Beyond simply side-shifting, these images need to blend at the seams since each projector’s image is a single piece of the whole experience. With such extensive side-shifting, Richards says the concern becomes a distortion of the images’ edges in the form of softening. These softer edges would make it impossible to blend these separate images seamlessly and impact the overall immersion of the experience.
“The good thing is that each projector was precise and sharp in the same way,” Richards says. “I would imagine there would be a degree of variation in a [lamp projector] - and that could even change over time. It would make it impossible to use the edges of the image because it wouldn’t be precise enough.”
Unlocking the potential with software
As valuable as the projection hardware was in making these images possible, Richards says the access to Panasonic’s Geometry Manager Pro software freed the team up to utilize the projectors to their greatest potential. To get the images to line up perfectly, the team created a grid on the walls using 800 pieces of tape. Utilizing the projector management software, they were able to adjust the edges of the image wirelessly using a laptop to achieve the precision needed to create the effect of a single image.
“It was a 10-day process, and we brought in a professional projectionist who’s a genius with this stuff,” Richards says. “You start from one side of the room and match the image to the grid for each projector. Then, once you’re done, you go back to the beginning and make all the minor adjustments you need to make until it’s right, about four or five more times. Each time, It gets more precise.”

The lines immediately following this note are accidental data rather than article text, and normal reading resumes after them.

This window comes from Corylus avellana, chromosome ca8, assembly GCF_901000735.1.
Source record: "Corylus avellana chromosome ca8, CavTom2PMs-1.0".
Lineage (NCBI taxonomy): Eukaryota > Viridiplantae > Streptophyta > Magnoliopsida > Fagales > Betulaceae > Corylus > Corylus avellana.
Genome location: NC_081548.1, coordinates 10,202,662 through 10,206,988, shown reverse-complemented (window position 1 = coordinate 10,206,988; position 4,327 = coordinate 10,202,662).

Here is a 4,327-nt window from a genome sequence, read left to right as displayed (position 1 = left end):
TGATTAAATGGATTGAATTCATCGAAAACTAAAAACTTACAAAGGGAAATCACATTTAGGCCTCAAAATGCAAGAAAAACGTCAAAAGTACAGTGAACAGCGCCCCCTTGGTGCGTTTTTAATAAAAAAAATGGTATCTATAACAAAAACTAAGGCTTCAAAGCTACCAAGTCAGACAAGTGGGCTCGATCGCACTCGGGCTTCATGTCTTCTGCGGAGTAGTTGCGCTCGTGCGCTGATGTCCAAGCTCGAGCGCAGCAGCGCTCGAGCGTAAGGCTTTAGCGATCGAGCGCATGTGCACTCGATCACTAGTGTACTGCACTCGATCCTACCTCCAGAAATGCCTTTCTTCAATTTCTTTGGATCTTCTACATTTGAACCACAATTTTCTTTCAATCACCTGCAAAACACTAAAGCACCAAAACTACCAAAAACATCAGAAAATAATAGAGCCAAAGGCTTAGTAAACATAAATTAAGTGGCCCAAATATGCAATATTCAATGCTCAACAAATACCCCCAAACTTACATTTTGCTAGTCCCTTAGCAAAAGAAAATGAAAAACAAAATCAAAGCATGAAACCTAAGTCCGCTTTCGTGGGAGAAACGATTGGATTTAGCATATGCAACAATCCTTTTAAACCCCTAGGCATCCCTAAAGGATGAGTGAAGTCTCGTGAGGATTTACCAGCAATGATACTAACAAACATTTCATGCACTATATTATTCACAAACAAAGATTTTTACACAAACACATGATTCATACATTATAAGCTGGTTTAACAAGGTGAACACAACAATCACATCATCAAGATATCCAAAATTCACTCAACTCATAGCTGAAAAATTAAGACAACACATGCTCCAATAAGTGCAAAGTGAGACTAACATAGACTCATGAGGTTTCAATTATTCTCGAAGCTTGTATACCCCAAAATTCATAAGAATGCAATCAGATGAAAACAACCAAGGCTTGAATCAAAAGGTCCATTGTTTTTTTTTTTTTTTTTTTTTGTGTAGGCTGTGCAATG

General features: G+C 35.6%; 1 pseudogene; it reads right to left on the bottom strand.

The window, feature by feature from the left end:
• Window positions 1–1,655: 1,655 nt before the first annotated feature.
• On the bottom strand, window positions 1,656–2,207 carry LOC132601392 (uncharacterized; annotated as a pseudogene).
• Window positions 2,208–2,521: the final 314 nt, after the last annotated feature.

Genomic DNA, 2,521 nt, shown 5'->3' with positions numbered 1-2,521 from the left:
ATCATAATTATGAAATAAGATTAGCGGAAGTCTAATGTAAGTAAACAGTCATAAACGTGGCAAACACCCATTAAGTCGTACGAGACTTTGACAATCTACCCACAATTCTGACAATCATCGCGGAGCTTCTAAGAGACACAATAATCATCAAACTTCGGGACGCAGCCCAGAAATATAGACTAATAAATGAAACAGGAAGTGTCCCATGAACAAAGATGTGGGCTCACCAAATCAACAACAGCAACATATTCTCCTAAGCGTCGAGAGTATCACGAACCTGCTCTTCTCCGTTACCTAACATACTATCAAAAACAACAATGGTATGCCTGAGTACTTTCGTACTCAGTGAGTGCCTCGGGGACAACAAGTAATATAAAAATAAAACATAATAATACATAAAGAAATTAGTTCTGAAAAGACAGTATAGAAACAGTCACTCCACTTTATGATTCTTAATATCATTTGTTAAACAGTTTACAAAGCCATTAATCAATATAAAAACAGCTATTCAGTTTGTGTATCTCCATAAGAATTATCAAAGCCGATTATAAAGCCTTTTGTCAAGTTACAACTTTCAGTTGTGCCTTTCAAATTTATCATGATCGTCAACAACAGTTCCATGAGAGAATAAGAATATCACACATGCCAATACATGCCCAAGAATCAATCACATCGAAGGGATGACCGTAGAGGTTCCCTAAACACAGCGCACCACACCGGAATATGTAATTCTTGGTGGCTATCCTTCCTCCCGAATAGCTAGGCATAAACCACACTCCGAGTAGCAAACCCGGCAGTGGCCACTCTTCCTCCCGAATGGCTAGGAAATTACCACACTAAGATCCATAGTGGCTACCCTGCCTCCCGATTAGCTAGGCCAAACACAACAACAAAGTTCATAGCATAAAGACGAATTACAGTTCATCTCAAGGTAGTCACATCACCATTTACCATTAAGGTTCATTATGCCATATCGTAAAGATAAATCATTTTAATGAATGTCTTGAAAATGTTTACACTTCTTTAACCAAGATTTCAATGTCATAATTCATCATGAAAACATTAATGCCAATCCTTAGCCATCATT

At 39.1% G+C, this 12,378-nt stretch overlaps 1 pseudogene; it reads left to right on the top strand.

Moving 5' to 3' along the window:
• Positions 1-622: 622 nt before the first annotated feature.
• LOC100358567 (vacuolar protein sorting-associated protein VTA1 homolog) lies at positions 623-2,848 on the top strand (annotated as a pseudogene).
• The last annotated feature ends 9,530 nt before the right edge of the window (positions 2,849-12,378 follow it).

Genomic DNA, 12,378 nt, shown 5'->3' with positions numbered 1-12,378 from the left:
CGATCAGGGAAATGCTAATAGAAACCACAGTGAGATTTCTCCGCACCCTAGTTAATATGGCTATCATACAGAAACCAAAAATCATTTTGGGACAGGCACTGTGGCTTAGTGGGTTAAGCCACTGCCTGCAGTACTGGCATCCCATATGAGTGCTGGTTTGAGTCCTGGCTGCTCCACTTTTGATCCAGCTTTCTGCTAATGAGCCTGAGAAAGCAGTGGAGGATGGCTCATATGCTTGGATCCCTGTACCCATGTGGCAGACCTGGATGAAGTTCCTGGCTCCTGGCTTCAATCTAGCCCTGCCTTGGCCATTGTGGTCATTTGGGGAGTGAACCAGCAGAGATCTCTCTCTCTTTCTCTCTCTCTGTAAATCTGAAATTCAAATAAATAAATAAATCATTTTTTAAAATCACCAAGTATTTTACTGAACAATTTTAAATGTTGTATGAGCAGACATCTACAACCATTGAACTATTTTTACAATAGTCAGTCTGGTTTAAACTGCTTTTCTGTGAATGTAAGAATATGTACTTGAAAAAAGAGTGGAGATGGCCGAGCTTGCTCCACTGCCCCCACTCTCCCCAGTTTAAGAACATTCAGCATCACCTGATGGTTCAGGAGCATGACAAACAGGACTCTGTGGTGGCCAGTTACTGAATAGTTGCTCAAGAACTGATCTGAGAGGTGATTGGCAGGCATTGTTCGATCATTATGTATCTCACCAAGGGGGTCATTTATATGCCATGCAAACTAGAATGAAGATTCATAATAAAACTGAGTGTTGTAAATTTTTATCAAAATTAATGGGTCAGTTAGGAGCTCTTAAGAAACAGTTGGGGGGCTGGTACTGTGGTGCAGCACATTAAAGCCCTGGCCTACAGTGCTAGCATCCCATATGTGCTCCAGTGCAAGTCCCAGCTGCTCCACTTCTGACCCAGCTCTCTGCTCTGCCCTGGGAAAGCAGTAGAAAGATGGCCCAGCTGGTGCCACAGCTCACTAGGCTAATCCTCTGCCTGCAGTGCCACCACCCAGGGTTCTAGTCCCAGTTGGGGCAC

The ability to make these changes and complete this process from the ground, using a laptop, was paramount to getting this job done within that 10-day timeframe, Richards says.
The same aspects of laser projection that have led to improved blending and precision have also had a positive impact on maintenance cost and time, which Richards describes as “minimal.” This is because of the lasting durability of laser projectors compared to lamp projectors.
Another benefit of choosing laser projectors over lamp based projectors is the low running cost of these projectors. Solid Shine laser projectors are cheaper to run, end of story. They require almost no maintenance, and with a variety of ECO features, use much less energy to operate continuously.
Providing a beautiful reprieve
When the Lighthouse Immersive team undertook this project, they had no idea what lay ahead in terms of coronavirus and the impact it would have on the entire world. Originally scheduled to open in May, the opening date had to be pushed back and the production time condensed to adhere to social distancing guidelines. Just before the opening, the group created a second location in the building, which transferred the exhibition to a drive-in art exhibition and allowed visitors to see the exhibit from the safety of their cars.
What they wound up offering was an opportunity to escape from these unprecedented times by getting lost inside the artwork of Van Gogh. Both the walk-in and drive-through experiences are sold out through their original run, and the reviews online have been largely positive.
“Was an excellent way to get my art fix during the pandemic,” says one local guide, Anita, in her online review. “A terrific experience.”